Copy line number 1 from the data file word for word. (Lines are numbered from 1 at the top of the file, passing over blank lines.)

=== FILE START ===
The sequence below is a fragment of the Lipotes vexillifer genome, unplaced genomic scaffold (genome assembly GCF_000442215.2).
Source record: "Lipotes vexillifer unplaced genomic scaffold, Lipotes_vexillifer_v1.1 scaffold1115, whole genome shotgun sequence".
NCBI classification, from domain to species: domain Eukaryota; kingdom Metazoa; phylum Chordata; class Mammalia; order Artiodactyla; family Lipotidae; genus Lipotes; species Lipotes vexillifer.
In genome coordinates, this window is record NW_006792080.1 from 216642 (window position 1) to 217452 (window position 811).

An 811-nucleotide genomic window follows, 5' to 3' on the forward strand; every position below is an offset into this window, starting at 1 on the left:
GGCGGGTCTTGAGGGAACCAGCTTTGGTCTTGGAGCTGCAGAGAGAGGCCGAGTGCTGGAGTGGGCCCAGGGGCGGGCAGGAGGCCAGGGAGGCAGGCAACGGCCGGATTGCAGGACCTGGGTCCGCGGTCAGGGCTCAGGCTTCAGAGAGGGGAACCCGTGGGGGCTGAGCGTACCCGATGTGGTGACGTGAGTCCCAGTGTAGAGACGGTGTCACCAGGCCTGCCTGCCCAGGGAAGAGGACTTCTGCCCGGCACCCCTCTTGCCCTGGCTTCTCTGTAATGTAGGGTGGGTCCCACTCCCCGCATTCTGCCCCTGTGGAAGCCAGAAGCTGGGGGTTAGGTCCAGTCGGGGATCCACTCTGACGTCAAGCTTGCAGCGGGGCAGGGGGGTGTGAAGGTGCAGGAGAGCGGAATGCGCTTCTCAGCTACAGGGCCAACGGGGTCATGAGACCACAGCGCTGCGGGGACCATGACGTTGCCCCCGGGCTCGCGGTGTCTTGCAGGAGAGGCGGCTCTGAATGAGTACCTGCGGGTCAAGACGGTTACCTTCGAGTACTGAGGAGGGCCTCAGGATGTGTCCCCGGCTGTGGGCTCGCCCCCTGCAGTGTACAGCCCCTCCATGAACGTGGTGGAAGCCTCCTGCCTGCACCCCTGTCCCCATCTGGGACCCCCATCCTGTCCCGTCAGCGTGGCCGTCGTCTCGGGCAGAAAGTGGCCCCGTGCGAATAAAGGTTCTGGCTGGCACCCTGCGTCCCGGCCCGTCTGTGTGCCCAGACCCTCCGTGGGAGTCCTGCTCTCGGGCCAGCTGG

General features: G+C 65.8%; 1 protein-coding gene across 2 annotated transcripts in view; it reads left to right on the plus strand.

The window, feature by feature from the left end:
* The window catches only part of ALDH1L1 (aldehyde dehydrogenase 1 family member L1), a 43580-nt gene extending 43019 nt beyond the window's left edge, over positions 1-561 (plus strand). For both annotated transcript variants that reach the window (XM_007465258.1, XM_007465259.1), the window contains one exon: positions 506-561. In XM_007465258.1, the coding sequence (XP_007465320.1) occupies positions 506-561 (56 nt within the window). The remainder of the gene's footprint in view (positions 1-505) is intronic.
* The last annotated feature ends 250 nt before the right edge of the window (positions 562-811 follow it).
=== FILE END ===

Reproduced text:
The sequence below is a fragment of the Lipotes vexillifer genome, unplaced genomic scaffold (genome assembly GCF_000442215.2).